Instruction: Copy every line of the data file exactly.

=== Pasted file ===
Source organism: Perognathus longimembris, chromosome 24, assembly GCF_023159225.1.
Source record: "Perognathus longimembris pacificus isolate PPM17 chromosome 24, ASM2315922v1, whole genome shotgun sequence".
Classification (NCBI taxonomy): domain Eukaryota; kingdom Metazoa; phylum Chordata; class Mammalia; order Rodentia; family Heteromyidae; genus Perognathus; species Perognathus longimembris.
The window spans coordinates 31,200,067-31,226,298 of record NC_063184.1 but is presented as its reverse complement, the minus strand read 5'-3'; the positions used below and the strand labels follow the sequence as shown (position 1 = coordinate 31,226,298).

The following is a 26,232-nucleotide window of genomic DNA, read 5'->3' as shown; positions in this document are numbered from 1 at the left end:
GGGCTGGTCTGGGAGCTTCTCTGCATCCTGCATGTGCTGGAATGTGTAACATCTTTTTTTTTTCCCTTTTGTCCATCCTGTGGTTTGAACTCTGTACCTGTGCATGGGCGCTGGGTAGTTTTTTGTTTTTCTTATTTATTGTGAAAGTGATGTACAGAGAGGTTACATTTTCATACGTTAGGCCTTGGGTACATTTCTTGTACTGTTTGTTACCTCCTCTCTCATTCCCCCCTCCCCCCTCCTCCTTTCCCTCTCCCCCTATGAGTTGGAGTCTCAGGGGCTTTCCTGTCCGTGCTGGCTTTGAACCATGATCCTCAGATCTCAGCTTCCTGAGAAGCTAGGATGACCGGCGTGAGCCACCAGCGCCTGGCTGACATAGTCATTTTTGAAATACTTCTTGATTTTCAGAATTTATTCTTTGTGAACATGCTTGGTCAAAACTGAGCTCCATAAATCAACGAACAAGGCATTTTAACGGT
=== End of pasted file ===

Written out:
Source organism: Perognathus longimembris, chromosome 24, assembly GCF_023159225.1.
Source record: "Perognathus longimembris pacificus isolate PPM17 chromosome 24, ASM2315922v1, whole genome shotgun sequence".
Classification (NCBI taxonomy): domain Eukaryota; kingdom Metazoa; phylum Chordata; class Mammalia; order Rodentia; family Heteromyidae; genus Perognathus; species Perognathus longimembris.
The window spans coordinates 31,200,067-31,226,298 of record NC_063184.1 but is presented as its reverse complement, the minus strand read 5'-3'; the positions used below and the strand labels follow the sequence as shown (position 1 = coordinate 31,226,298).

The following is a 26,232-nucleotide window of genomic DNA, read 5'->3' as shown; positions in this document are numbered from 1 at the left end:
GGGCTGGTCTGGGAGCTTCTCTGCATCCTGCATGTGCTGGAATGTGTAACATCTTTTTTTTTTCCCTTTTGTCCATCCTGTGGTTTGAACTCTGTACCTGTGCATGGGCGCTGGGTAGTTTTTTGTTTTTCTTATTTATTGTGAAAGTGATGTACAGAGAGGTTACATTTTCATACGTTAGGCCTTGGGTACATTTCTTGTACTGTTTGTTACCTCCTCTCTCATTCCCCCCTCCCCCCTCCTCCTTTCCCTCTCCCCCTATGAGTTGGAGTCTCAGGGGCTTTCCTGTCCGTGCTGGCTTTGAACCATGATCCTCAGATCTCAGCTTCCTGAGAAGCTAGGATGACCGGCGTGAGCCACCAGCGCCTGGCTGACATAGTCATTTTTGAAATACTTCTTGATTTTCAGAATTTATTCTTTGTGAACATGCTTGGTCAAAACTGAGCTCCATAAATCAACGAACAAGGCATTTTAACGGT